But what I really love about his performance is how he brings out a sarcastic humor in Hamlet's words.  The first time I watched this, more than a decade ago, his interpretation of the "Rogue and Peasant Slave" soliloquy transfixed me.  It's been my favorite of Hamlet's soliloquys ever since.  Yes, even above the "To Be or Not to Be" speech.  He goes through so many emotions there, from relief at being alone to self-rebuke, to anger, annoyance, amazement, fury, self-reproach, amusement, and cunning intelligence.  When an actor nails this speech, I am filled with delight.  And Burton does so with ease.

The other actors and actresses are good.  Hume Cronyn is an especially amusing Polonius, though sometimes he seems a little to tickled by his own lines and delivery... but maybe that's just me.  I like Robert Milli as Horatio, he's very sympathetic.  Maybe a little bland, but he has a lovely beard.  Linda Marsh's Ophelia is sweet and worried, and I like her quite well.

The entire play is performed in "street clothes," normal clothing of the day and age, some of it from the costume wardrobe and some belonging to the actors themselves, IIRC.  It's staged as if it were the final run-through before the dress rehearsal, so props are minimal as well. 

I find this helps me focus on the words, story, and characters, but my husband found it a bit silly and boring, so your mileage may vary.  Because this is stage acting, not movie acting, and because it's from 50 years ago, you may find the acting styles a bit different from what you're used to.  But if you enjoy Shakespeare or are a Burton fan, definitely seek this out.  It is well worth your time.

Here's my rating of the acting and production, for my Hamlet Adaptations page:

Hamlet: A+
Horatio: B+
Laertes: C
Ophelia: B+
Claudius: B
Gertrude: B-
Polonius: A-
Overall Production: A-

This has been my entry into the Regaling About Richard Burton Blogathon hosted by Realweegiemidget.  Check out the main blogathon post for links to other posts by the rest of the participants!


  1. You gave me so much to think about today; about Hamlet, about TheatroFilm, about "free at the moment on Amazon Prime." When someone loves something as you do Will's play, it is a joy to read the writing.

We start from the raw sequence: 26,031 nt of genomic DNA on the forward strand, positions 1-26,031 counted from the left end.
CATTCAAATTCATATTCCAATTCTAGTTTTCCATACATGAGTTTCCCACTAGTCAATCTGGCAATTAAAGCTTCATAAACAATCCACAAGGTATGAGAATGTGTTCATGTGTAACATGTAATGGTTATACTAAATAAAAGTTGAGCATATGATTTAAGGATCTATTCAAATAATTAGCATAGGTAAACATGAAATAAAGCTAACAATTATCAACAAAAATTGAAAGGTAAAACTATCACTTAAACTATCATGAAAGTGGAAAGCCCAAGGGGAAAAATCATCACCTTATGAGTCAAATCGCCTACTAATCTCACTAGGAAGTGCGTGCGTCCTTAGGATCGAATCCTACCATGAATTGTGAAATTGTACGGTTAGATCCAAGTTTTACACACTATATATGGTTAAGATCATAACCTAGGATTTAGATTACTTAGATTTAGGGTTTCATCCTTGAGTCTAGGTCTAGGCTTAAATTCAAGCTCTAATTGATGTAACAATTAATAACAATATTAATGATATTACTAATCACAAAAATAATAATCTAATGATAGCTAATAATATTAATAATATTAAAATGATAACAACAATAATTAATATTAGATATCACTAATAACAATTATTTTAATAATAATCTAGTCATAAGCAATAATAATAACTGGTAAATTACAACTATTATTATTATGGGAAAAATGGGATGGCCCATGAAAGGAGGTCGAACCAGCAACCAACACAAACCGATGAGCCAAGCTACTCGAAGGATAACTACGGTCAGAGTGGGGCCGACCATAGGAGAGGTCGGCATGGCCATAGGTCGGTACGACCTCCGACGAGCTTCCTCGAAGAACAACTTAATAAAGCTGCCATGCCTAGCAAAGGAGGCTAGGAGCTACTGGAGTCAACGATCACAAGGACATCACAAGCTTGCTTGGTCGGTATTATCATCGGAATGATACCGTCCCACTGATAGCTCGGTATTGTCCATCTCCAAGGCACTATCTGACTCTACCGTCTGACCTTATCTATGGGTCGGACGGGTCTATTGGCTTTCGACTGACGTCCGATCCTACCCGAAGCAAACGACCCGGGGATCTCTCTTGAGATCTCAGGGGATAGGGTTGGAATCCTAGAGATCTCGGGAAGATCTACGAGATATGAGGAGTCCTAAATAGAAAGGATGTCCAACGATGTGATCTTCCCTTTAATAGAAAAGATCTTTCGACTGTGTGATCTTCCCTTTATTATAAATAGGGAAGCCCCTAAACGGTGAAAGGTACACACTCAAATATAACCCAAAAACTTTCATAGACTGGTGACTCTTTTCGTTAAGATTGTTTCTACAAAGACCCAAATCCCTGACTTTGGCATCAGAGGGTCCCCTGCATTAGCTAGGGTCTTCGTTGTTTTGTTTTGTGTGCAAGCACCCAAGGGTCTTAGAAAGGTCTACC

1. Caftan Woman, awwww, thank you! I'm glad I gave you some food for thought :-)

  2. This intrigues me. I didn't know that they filmed live theater performances back then! And I didn't know they did the "street clothes" thing that far back, either.

    1. Jessica, yeah, it wasn't a common thing, but it did happen! At least once, hee! And yup, they sometimes did that even way back then.

      (1964 is not really THAT long ago, you know. Only 16 years before I was born. This is not ancient history.)

    2. . . . but 1964 is the year my mom was born . . . so it feels ancient to me, I guess . . . ;-)

    3. Jessica, lol! My own mom was born in 1952, but I think of "a really long time ago" being the 1930s and before, and anything 1940s and forward as fairly modern. Hmm.

  3. Thanks for bringing this theatre experience to life in your wonderful tribute to Richard Burton. And for joning my blogathon with this great infromative post, really happy you joined in.

    1. Gill, thanks for hosting the blogathon! I'm glad you enjoyed my post :-)

  4. Well done..I forgot this production was done with the actors in modern clothing. I do remember Burton as an “angry young man” type Hamlet...he was also famous for playing that archetype in the film version of Osborne’s Look Back in Anger. I need to see this one again!
    - Chris

    1. Thanks, Chris! Yes, "angry young man" is a good way to describe Burton's Hamlet. He does that quite deliciously, doesn't he? I think the only thing I prefer to Angry Burton is Weary Burton, like in The Longest Day.